The narrator of Brideshead Revisited struggles to understand and define love over the course of two decades. The novel explores many different kinds of love, from the "romantic" but not necessarily sexual love between young men to sexual relationships between men to stilted marriages to sibling relationships. One unique perspective the novel offers is the idea of a first and second love: boys experience this first love shortly before they become men. It is an immature forerunner to the mature, complete love he will experience next. By the end of the novel, however, even this has been called into question, as the narrator wonders if perhaps all loves are simply a forerunner to the next, ad infinitum…
Questions About Love
It’s pretty clear that Charles in no way loves his wife once he gets back from South America. (See "Character Analysis" for more detail.) Has he fallen victim to the same problem of a first love that Cara claimed plagued Lord Marchmain’s marriage? Or was Sebastian Charles’s problematic first love?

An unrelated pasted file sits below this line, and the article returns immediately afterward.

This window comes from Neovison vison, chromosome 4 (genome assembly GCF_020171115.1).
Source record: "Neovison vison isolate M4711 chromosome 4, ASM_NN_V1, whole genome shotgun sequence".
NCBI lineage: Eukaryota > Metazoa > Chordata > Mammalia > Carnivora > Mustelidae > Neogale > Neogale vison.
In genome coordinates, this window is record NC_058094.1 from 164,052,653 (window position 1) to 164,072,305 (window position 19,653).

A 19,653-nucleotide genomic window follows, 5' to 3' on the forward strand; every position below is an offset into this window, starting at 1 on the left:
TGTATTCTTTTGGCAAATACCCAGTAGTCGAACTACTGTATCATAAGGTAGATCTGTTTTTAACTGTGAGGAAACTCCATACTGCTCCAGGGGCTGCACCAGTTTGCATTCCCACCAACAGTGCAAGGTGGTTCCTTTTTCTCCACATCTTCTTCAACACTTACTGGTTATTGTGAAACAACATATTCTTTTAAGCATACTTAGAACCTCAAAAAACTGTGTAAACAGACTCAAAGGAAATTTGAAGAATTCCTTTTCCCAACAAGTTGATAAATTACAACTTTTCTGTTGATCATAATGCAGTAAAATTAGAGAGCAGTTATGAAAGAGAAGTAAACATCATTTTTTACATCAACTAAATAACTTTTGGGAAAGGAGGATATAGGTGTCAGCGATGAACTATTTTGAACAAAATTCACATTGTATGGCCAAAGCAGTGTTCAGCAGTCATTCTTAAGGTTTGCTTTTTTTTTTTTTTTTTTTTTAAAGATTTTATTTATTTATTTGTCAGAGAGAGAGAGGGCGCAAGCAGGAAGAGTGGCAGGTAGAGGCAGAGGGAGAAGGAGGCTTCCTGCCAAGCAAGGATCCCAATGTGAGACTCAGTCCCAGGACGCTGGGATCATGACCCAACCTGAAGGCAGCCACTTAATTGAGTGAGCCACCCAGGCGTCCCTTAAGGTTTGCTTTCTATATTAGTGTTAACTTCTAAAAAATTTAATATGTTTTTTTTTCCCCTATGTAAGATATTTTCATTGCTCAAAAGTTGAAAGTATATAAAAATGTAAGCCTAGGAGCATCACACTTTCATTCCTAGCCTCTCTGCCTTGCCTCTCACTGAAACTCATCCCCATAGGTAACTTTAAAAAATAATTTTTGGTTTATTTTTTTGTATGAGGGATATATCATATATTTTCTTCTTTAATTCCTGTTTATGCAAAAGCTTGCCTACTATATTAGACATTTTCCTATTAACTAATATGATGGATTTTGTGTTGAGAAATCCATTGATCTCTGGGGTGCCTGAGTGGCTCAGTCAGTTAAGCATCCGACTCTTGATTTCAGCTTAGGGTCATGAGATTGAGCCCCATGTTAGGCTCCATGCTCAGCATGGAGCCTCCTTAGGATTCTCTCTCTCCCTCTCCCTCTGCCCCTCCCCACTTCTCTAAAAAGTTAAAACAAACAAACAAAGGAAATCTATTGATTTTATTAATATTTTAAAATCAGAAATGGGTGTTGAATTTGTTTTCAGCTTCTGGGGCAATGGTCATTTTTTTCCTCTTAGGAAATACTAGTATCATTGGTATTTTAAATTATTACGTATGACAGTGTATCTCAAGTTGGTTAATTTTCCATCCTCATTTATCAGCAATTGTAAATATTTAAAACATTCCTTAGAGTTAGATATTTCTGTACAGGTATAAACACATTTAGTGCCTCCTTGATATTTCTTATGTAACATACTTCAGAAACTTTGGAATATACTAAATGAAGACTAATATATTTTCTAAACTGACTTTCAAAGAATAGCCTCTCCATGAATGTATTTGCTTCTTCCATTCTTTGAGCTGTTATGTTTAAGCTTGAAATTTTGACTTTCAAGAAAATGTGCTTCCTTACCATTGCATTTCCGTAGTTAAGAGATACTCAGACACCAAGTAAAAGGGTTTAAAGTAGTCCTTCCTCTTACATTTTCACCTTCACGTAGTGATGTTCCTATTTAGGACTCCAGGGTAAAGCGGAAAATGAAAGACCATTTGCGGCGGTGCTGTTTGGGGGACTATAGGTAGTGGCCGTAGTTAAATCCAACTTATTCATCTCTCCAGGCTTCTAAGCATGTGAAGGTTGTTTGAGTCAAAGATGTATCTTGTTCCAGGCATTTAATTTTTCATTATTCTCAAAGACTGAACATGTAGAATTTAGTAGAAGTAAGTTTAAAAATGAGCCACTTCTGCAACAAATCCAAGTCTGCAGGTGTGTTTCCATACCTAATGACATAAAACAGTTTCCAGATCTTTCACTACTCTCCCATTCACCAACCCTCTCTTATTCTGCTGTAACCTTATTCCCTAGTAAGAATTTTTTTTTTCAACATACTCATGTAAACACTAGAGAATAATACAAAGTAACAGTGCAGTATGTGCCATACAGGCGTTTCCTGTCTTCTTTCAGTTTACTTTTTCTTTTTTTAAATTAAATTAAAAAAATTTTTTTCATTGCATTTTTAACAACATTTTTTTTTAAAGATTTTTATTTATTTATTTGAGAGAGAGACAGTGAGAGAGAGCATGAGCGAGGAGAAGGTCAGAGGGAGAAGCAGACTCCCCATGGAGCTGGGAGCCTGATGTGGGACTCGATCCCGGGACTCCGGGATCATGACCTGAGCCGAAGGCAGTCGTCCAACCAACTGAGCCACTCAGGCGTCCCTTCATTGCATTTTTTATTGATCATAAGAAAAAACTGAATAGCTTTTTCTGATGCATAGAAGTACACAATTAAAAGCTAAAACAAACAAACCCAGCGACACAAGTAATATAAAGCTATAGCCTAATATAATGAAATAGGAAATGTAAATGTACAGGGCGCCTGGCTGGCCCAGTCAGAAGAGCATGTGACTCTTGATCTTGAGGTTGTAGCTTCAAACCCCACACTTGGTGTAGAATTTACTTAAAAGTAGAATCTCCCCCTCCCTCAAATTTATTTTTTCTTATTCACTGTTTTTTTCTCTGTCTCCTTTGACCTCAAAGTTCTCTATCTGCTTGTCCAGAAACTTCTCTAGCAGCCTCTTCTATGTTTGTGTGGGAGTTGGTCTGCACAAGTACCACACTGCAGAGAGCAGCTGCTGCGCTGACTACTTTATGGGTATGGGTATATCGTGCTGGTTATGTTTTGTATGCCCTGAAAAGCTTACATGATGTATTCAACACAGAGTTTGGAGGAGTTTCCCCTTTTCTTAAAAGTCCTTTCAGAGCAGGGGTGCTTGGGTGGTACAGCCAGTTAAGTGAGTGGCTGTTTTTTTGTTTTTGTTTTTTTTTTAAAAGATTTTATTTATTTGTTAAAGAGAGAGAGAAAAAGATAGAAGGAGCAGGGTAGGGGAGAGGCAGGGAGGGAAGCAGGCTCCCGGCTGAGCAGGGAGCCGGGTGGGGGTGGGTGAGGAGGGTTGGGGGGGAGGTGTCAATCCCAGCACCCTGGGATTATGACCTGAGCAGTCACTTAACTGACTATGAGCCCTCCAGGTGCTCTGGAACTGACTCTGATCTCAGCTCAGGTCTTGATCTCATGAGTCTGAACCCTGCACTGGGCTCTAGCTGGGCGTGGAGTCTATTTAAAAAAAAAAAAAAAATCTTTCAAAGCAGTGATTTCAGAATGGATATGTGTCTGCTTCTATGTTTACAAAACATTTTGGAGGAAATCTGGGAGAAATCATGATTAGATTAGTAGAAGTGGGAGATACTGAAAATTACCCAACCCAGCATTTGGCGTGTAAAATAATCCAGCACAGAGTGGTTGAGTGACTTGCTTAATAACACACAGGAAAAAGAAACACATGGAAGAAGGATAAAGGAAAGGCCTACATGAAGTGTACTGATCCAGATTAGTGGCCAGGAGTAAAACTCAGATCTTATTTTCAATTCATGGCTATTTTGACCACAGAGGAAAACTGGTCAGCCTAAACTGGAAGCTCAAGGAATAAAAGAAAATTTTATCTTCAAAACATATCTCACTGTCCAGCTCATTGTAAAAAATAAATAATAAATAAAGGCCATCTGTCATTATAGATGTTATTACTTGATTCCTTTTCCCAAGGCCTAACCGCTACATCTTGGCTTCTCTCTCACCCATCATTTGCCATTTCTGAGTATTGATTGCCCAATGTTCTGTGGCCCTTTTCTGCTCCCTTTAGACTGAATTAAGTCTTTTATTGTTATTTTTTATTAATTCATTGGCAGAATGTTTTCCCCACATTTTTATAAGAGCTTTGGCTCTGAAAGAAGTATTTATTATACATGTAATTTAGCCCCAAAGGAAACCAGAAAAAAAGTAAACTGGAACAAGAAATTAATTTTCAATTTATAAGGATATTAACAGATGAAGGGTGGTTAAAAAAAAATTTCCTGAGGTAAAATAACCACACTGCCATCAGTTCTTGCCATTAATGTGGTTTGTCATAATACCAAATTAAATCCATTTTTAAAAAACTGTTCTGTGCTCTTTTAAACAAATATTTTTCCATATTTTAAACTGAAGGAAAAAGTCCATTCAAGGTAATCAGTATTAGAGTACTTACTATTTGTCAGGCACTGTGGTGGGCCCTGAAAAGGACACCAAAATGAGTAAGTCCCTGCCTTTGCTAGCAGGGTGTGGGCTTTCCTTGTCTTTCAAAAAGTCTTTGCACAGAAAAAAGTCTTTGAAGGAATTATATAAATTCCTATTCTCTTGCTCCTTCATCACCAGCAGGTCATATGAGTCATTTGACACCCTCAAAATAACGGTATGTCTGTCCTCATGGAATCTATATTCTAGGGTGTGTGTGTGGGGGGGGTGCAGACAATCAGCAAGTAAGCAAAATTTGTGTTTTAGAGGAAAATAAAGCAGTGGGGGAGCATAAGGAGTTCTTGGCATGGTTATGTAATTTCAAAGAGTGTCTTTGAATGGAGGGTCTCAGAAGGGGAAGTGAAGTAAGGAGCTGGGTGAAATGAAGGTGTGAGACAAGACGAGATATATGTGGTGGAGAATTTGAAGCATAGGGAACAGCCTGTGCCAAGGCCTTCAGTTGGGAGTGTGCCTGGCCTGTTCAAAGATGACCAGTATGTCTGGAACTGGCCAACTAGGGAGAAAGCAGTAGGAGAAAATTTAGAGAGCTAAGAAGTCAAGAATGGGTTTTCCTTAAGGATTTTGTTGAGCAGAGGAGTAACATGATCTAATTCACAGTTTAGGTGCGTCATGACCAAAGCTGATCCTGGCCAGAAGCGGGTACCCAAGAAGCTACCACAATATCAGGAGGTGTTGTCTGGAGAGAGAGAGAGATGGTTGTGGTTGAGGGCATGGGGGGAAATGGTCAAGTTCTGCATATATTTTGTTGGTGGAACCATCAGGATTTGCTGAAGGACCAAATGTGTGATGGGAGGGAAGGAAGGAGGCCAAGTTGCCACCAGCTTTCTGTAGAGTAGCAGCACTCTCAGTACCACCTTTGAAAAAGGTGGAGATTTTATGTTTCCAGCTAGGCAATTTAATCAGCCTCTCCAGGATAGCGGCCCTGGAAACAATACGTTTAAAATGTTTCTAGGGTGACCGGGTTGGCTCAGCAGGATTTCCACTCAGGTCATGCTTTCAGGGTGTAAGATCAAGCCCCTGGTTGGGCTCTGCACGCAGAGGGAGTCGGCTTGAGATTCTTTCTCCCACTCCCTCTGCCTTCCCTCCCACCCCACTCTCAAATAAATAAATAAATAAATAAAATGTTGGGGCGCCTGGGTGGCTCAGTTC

After Charles and Julia have finalized their divorces and are planning to marry, Cordelia describes their relationship with the words "thwarted passion." What does she mean by this? IS their relationship thwarted? If so, what is responsible for the thwarting – religion? Family? How could Cordelia, who has seen them for about two minutes after many absent years, conclude this so quickly?
Charles tells Julia that Sebastian was the forerunner to their love. He wonders if Sebastian is with him, through Julia, or if Julia was with him through Sebastian. Whom does he actually love, and who is just his way of getting closer to the other?
Chew on This
Charles loves Julia as a piece of beautiful art, not as a person.
In Brideshead Revisited, love is essentially the ability to communicate honestly.